From a 2014 high of about $71, Vermilion Energy Inc. (TSX:VET)(NYSE:VET) has fallen about 44% to under $40. Instead of yielding 3.6%, the mid-cap energy company now yields 6.5%. Is it finally time to buy Vermilion Energy or should you stay away?

About Vermilion Energy

Vermilion Energy has leading positions in high netback businesses in North America, Europe, and Australia. These global assets offer commodity diversification and premium pricing compared to a portfolio based only in North America. For example, the European natural gas price is about three times that of the North American gas price. Vermilion Energy also enjoys a premium price for its Brent crude compared to its WTI crude.

For its production profile in 2016, the company estimates that it will consist of 30% of Brent oil (19% from France and 11% from Australia), 29% of European gas (13% from Netherlands, 12% from Ireland, and 4% from Germany), and 21% of gas, 8% of natural gas liquids, and 11% of WTI oil from Canada.

This production profile would produce estimated funds from operations (FFO) diversification as follows: 42% from Brent oil, 41% from European gas, 11% from WTI oil, 4% from natural gas liquids, and 2% of Canadian gas.

Navigating the negative environment

Other than its pricing advantage from Brent oil and European gas, Vermilion Energy also employs a hedging strategy. However, only 5% of its oil production is hedged for 2016. Additionally, 43% of its gas production is hedged. In total, 25% of its production is hedged. Depending on where commodity prices go from here, we’ll be able to tell if the company made the right move by hedging the percentage that it did.

Cash flows and dividends

From 2011 to 2014, Vermilion Energy’s FFO per share increased by 9-16% per year. However, in 2015 its FFO per share fell by 38%, and the company expects it to fall another 36% this year. If commodity prices don’t improve, which can very well materialize, its shares will likely fall further.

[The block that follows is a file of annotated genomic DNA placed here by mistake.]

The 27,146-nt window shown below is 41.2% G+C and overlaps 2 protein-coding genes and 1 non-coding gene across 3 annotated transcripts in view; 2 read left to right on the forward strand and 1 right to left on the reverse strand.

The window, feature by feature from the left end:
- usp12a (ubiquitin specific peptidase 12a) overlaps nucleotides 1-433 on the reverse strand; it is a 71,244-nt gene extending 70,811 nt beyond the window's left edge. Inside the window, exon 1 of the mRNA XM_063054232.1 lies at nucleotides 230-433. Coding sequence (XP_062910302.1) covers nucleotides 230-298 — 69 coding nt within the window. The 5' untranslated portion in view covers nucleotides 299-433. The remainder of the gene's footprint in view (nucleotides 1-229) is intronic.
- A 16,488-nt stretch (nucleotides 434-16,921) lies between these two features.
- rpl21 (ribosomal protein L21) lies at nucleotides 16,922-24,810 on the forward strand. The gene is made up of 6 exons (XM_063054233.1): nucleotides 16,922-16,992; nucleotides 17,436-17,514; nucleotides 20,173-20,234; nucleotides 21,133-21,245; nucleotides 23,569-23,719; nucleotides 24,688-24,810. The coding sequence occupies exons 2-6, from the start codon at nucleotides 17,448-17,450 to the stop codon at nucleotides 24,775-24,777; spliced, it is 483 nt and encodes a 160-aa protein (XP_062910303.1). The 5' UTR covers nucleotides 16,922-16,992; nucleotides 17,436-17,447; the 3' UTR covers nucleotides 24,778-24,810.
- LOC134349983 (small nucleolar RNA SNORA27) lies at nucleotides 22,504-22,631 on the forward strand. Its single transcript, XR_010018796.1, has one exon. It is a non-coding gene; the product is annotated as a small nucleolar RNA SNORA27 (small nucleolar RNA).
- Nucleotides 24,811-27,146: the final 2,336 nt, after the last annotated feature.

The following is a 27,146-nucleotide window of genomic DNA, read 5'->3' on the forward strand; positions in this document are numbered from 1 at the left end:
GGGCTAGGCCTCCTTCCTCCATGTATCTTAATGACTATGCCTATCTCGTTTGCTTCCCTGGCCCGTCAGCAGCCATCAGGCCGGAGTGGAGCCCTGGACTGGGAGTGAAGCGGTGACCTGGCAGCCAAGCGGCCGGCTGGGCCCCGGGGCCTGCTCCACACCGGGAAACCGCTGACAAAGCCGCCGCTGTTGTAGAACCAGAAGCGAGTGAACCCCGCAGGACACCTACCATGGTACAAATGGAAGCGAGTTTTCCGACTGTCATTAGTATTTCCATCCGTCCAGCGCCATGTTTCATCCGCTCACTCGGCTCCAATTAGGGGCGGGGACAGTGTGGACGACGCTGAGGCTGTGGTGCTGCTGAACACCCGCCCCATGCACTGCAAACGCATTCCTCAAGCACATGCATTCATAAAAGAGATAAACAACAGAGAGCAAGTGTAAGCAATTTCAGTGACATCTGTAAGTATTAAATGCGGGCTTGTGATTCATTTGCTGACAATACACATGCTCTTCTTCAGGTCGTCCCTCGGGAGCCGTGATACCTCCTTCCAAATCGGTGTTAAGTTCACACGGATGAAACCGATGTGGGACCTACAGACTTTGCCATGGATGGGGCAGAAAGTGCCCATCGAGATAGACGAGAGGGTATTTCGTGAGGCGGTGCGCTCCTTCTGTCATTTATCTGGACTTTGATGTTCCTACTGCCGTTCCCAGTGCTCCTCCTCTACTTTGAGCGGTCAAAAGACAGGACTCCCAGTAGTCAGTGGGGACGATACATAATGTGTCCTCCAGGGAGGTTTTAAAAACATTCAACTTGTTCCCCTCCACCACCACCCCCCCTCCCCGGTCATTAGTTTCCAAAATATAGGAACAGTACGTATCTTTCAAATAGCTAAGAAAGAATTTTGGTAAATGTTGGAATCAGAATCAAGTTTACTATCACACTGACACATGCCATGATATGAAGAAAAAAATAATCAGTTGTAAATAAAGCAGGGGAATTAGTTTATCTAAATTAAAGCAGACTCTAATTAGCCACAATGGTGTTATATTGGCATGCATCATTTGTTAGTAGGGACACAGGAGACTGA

That said, Vermilion Energy focuses on a long-term dividend-growth model. Since 2003, Vermilion Energy hasn’t cut its dividend and has increased it three times.

If Vermilion Energy’s FFO per share does end up falling another 36% this year, it would result in a payout of almost 86% of its FFO to maintain its monthly dividend of 21.5 cents per share ($2.58 per share annually).


Within a 15-year period, Vermilion Energy has outperformed five energy indices over different time frames. The company seems to be a safer mid-cap energy investment than many others, especially those that have cut their dividends.

However, Vermilion Energy anticipates that FFO per share will fall another 36% this year, so there’s no rush to buy its shares. If you hold the company’s shares already, there’s no rush to sell them either because Vermilion’s 6.5% yield doesn’t seem to be in any immediate danger.

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Fool contributor Kay Ng owns shares of Vermilion Energy.